Exclusive cigars for retailers are nothing new, but Thompson Cigar Co.and Aging Room are no strangers to one another.
In fact, the Tampa, Fla.-based retailer and Rafael Nodal’s Dominican cigar company have worked together on a variety of exclusives, the two most recent being Aging Room Quattro F55M Maduro and La Bohème Momentos.
The latest collaboration is named Mi Tierra, a three vitola line composed of a habano wrapper, a Dominican binder and filler tobacco from the Dominican Republic. Packaged in boxes of 10, the Mi Tierra is being produced at the Tabacalera Palma factory in the Dominican Republic.
The Aging Room Mi Tierra launched in three different vitolas:
- Aging Room Mi Tierra Robusto (5 x 50) — $6.99 (Boxes of 10, $69.95)
- Aging Room Mi Tierra Toro (6 x 54) — $7.99 (Boxes of 10, $79.95)
- Aging Room Mi Tierra Torpedo (6 x 54) — $8.99 (Boxes of 10, $89.95)
- Cigar Reviewed: Aging Room Mi Tierra Robusto
- Country of Origin: Dominican Republic
- Factory: Tabacalera Palma
- Wrapper: Habano
- Binder: Dominican Republic
- Filler: Dominican Republic
- Length: 5 Inches
- Ring Gauge: 50
- Vitola: Robusto
- MSRP: $6.99 (Boxes of 10, $69.95)
- Release Date:
- Number of Cigars Released: Regular Production
- Number of Cigars Smoked For Review: 3
The Aging Room Mi Tierra is covered in a dark mocha brown wrapper that features both quite a bit of tooth and numerous veins running up and down the length. There is a some noticeable oil present and the Mi Tierra has a nice amount of give when squeezed. Aroma from the wrapper is a combination of baker’s spices, dry wood shavings, barnyard, sweet leather and earth while the cold draw brings flavors of anise, aromatic cedar, gritty earth, leather, espresso beans and a touch of black pepper.
Starting out the first third, the Aging Room Mi Tierra immediately exhibits flavors of dark chocolate, cinnamon, baker’s spices, oak and freshly roasted coffee beans, along with a bite from some black pepper on the retrohale. There is a nice—albeit very slight—floral sweetness note on the retrohale, but it is just not strong enough at this point to make much of an impact in the overall profile. I am also noticing a bit of spice on my tongue, but it does not seem to want to stick around very long. Construction-wise, the draw on this sample is excellent, but the burn is off from the beginning, forcing me to touch it up a couple of times to stop it from getting out of hand. The smoke production is about average while the overall strength ends the first third well short of the medium mark, although it is increasing.
There are no major surprises to be had in the second third of the Aging Room Mi Tierra, as it features a close to carbon copy profile compared to the first third, including flavors of cinnamon, dark chocolate, baker’s spices, oak and freshly roasted coffee beans. The black pepper note on the retrohale is still present, but noticeably reduced, and the floral sweetness from the first third remains about the same. Surprisingly, there is still some spice on my tongue, but it has not increased in strength, and begins to fade as the second third burns down. The burn continues to impress with just the right amount of resistance, and the burn has thankfully evened out nicely, while the smoke production remains about average. Finally, while the strength has increased compared to the beginning of the cigar, it still fails to hit the medium mark by the of the second third.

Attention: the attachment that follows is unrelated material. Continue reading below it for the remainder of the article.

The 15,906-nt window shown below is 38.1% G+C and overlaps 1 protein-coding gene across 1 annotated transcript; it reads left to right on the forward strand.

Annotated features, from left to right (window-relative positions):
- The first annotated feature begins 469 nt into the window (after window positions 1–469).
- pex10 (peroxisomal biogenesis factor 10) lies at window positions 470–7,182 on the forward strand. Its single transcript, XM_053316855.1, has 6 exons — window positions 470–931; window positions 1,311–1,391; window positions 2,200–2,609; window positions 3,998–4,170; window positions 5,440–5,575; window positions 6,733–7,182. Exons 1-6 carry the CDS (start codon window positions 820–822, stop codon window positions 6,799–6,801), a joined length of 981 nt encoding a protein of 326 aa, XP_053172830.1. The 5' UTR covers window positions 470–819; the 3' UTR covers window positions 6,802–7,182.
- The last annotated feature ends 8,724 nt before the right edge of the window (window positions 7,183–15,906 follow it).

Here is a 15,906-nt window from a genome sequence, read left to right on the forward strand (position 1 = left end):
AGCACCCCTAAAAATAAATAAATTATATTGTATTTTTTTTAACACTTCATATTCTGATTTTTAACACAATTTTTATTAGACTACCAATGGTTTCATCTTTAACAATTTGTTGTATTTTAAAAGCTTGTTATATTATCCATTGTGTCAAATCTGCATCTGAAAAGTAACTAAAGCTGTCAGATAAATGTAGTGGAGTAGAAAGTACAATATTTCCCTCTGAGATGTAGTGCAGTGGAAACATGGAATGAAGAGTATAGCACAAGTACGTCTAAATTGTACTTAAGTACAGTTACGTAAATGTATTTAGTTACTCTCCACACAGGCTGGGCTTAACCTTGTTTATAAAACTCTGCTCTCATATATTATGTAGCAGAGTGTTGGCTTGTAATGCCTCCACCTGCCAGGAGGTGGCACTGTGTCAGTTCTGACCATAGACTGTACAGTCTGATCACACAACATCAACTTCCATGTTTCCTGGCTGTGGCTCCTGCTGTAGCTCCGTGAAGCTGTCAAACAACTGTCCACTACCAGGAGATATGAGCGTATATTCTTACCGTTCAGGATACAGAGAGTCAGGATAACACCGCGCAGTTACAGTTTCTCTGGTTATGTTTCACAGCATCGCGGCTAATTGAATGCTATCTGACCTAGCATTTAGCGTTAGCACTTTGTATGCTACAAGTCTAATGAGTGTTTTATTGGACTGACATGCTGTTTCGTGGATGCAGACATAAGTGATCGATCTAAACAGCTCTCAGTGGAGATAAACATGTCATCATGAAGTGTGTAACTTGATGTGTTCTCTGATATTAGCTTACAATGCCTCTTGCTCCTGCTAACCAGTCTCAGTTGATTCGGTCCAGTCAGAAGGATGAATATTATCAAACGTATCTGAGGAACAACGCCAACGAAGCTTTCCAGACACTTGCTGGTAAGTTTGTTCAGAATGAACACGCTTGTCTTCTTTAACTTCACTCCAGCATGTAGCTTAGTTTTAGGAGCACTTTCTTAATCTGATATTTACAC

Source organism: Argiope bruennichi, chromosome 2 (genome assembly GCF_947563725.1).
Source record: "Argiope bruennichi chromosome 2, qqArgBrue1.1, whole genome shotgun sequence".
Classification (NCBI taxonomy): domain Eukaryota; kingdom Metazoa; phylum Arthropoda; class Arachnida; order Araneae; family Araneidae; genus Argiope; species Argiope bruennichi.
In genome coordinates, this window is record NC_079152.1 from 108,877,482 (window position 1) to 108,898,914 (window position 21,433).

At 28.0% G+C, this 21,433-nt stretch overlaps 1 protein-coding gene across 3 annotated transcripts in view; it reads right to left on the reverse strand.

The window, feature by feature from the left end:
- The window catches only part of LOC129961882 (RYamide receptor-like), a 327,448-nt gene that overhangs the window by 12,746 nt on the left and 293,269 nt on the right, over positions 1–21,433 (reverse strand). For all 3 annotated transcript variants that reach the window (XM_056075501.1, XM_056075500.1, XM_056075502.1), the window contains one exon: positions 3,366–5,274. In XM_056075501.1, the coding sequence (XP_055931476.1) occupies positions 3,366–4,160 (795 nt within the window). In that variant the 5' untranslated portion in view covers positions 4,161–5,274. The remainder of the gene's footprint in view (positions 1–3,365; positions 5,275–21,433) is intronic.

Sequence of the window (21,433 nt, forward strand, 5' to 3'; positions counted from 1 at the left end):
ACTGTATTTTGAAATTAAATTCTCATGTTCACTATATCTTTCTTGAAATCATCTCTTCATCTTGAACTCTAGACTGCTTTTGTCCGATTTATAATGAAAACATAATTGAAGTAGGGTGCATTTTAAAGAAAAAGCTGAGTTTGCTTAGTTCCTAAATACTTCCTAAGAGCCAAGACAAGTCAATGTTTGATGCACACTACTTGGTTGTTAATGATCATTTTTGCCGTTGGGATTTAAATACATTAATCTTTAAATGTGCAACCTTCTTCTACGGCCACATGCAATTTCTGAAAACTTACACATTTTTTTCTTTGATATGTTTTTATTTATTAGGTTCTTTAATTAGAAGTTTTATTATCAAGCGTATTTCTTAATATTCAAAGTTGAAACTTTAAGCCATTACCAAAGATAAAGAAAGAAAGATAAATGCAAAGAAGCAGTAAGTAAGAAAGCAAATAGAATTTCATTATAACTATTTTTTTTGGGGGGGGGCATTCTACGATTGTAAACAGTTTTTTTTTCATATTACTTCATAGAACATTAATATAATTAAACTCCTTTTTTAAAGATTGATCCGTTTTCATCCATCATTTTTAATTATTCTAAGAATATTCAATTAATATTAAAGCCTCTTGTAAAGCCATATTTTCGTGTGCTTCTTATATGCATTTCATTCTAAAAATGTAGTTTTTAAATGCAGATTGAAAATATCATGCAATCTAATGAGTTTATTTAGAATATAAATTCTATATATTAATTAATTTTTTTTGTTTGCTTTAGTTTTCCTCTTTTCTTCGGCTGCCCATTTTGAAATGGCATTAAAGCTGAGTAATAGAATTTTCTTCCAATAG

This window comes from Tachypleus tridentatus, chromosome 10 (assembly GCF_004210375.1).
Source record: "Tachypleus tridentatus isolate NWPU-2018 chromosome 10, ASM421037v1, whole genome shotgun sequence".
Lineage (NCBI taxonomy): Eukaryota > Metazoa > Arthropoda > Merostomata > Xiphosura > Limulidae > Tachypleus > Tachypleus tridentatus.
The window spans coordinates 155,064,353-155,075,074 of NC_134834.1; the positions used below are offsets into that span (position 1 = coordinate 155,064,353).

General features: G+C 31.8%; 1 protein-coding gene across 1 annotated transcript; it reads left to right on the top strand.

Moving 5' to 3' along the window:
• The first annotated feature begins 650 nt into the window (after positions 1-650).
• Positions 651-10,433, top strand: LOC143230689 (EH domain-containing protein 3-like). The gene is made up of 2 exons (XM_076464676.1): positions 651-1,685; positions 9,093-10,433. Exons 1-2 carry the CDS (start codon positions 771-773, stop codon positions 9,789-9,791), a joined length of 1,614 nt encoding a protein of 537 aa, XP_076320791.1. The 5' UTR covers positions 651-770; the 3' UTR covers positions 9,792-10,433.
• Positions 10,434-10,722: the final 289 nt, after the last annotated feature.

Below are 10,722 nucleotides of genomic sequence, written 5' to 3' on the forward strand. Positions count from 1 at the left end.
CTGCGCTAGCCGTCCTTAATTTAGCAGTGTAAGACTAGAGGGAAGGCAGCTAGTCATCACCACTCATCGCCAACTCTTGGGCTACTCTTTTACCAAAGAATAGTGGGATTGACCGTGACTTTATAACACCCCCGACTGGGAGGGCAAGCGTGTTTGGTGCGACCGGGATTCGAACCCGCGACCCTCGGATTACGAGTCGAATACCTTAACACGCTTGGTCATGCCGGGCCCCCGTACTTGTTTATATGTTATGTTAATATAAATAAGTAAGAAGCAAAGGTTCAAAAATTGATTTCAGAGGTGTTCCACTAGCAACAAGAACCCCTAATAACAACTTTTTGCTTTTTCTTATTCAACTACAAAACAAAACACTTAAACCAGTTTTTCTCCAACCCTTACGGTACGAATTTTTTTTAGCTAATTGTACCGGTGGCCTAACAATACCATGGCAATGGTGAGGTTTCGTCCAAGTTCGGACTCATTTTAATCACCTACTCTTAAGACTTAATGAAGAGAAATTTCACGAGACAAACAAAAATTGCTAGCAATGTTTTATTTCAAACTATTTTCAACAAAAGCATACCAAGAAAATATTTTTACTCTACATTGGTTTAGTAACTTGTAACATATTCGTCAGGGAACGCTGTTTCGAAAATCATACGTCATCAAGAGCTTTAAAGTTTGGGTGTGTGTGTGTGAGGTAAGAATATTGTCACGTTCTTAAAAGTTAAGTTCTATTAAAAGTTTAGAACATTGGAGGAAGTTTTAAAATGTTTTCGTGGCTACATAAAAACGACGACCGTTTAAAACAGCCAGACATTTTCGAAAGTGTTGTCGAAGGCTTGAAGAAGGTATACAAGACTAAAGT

Surprisingly, the floral sweetness from the first two thirds actually increases enough to become a significant part in the profile during the final third of the Aging Room Mi Tierra, joining other notes of dark chocolate, bitter espresso beans, earth, creamy oak, hay and a touch of creamy peanuts. The spice on my tounge is still making itself known, and while the black pepper on the retrohale is still sticking around, it is much reduced from its high around the halfway point. Unfortunately, the burn has become problematic, and I have to touch it up a couple more times, but the draw is as good as ever, and the smoke production has actually increased slightly. While the strength level does finally hit the medium mark by the middle of the final third, it stalls out there, and I put the nub down with a little less than an inch to go.
- Mi Tierra translates to my land in English.
- There are a surprisingly large number of Mexican restaurants named Mi Tierra all over the country.
- The final third of this cigar is easily the most enjoyable and most complex, with the large amount of floral sweetness compared to the other two thirds a major reason.
- Altadis U.S.A. took over as distributor for the Aging Room/Boutique Blends brands in May.
- Cigars for this review were sent to halfwheel by Thompson Cigar Co.
- The final smoking time for all three samples averaged one hour and 18 minutes.
- If you would like to purchase any of the Aging Room Mi Tierra cigars, the only place you can get them is at Thompson Cigar Co.
I have been impressed with a number of Aging Room releases over the years, and was looking forward to trying a new blend from the brand. The Aging Room Mi Tierra has quite a bit going for it, including a decent compliment of flavors and an interesting floral sweetness that sticks around throughout the entire cigar, albeit in varying strengths. Unfortunately, the overall construction was less than stellar, with two of the samples needing to be touched up multiple times, but the draw was excellent on all three cigars. While nowhere close to as good as the Aging Room Quattro F55M Maduro, I liked the Mi Tierra enough to recommend trying, especially at the price point it is sold at.